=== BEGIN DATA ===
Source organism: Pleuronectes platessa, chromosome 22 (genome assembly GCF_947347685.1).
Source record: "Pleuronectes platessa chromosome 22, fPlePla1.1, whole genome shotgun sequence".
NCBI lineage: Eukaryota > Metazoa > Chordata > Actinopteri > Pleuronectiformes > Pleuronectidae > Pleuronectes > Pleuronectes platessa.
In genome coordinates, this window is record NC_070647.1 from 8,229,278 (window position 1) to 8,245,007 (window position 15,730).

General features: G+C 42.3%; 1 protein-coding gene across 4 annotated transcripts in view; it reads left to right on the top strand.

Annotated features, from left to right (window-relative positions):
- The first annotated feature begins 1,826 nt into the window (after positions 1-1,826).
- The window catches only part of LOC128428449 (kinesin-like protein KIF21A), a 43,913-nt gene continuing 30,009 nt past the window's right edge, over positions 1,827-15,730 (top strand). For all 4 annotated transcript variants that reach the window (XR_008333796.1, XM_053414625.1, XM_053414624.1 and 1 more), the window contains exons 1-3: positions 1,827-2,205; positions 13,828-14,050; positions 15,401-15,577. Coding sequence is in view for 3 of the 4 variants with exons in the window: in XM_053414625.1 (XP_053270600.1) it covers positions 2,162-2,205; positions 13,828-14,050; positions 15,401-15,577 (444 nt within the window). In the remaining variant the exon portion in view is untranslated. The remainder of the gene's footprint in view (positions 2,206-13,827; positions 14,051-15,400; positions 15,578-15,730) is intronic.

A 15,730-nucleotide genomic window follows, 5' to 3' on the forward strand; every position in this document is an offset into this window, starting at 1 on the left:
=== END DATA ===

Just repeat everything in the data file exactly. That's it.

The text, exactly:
Source organism: Pleuronectes platessa, chromosome 22 (genome assembly GCF_947347685.1).
Source record: "Pleuronectes platessa chromosome 22, fPlePla1.1, whole genome shotgun sequence".
NCBI lineage: Eukaryota > Metazoa > Chordata > Actinopteri > Pleuronectiformes > Pleuronectidae > Pleuronectes > Pleuronectes platessa.
In genome coordinates, this window is record NC_070647.1 from 8,229,278 (window position 1) to 8,245,007 (window position 15,730).

General features: G+C 42.3%; 1 protein-coding gene across 4 annotated transcripts in view; it reads left to right on the top strand.

Annotated features, from left to right (window-relative positions):
- The first annotated feature begins 1,826 nt into the window (after positions 1-1,826).
- The window catches only part of LOC128428449 (kinesin-like protein KIF21A), a 43,913-nt gene continuing 30,009 nt past the window's right edge, over positions 1,827-15,730 (top strand). For all 4 annotated transcript variants that reach the window (XR_008333796.1, XM_053414625.1, XM_053414624.1 and 1 more), the window contains exons 1-3: positions 1,827-2,205; positions 13,828-14,050; positions 15,401-15,577. Coding sequence is in view for 3 of the 4 variants with exons in the window: in XM_053414625.1 (XP_053270600.1) it covers positions 2,162-2,205; positions 13,828-14,050; positions 15,401-15,577 (444 nt within the window). In the remaining variant the exon portion in view is untranslated. The remainder of the gene's footprint in view (positions 2,206-13,827; positions 14,051-15,400; positions 15,578-15,730) is intronic.

A 15,730-nucleotide genomic window follows, 5' to 3' on the forward strand; every position in this document is an offset into this window, starting at 1 on the left: